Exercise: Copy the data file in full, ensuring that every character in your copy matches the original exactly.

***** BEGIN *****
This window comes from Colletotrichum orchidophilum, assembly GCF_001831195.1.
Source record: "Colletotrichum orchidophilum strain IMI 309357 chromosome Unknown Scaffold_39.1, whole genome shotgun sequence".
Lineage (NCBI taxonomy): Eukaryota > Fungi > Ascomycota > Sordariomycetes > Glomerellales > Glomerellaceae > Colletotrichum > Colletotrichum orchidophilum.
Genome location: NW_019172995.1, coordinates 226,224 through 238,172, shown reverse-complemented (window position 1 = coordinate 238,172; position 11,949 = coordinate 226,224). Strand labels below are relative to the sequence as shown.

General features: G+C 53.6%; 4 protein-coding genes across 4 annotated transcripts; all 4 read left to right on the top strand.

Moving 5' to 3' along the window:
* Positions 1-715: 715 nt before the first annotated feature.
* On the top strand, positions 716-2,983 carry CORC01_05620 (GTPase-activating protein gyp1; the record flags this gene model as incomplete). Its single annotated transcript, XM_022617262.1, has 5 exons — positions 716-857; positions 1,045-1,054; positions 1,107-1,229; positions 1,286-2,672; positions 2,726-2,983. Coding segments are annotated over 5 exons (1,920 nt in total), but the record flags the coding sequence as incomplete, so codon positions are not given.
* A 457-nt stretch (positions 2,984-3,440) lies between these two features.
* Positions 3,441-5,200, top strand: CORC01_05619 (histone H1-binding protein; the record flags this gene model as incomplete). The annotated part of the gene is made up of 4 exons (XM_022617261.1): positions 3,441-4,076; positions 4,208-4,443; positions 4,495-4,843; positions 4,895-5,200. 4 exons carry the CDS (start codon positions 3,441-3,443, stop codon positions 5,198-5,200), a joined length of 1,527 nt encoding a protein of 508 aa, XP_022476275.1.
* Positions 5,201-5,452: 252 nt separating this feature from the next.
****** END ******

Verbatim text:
This window comes from Colletotrichum orchidophilum, assembly GCF_001831195.1.
Source record: "Colletotrichum orchidophilum strain IMI 309357 chromosome Unknown Scaffold_39.1, whole genome shotgun sequence".
Lineage (NCBI taxonomy): Eukaryota > Fungi > Ascomycota > Sordariomycetes > Glomerellales > Glomerellaceae > Colletotrichum > Colletotrichum orchidophilum.
Genome location: NW_019172995.1, coordinates 226,224 through 238,172, shown reverse-complemented (window position 1 = coordinate 238,172; position 11,949 = coordinate 226,224). Strand labels below are relative to the sequence as shown.

General features: G+C 53.6%; 4 protein-coding genes across 4 annotated transcripts; all 4 read left to right on the top strand.

Moving 5' to 3' along the window:
* Positions 1-715: 715 nt before the first annotated feature.
* On the top strand, positions 716-2,983 carry CORC01_05620 (GTPase-activating protein gyp1; the record flags this gene model as incomplete). Its single annotated transcript, XM_022617262.1, has 5 exons — positions 716-857; positions 1,045-1,054; positions 1,107-1,229; positions 1,286-2,672; positions 2,726-2,983. Coding segments are annotated over 5 exons (1,920 nt in total), but the record flags the coding sequence as incomplete, so codon positions are not given.
* A 457-nt stretch (positions 2,984-3,440) lies between these two features.
* Positions 3,441-5,200, top strand: CORC01_05619 (histone H1-binding protein; the record flags this gene model as incomplete). The annotated part of the gene is made up of 4 exons (XM_022617261.1): positions 3,441-4,076; positions 4,208-4,443; positions 4,495-4,843; positions 4,895-5,200. 4 exons carry the CDS (start codon positions 3,441-3,443, stop codon positions 5,198-5,200), a joined length of 1,527 nt encoding a protein of 508 aa, XP_022476275.1.
* Positions 5,201-5,452: 252 nt separating this feature from the next.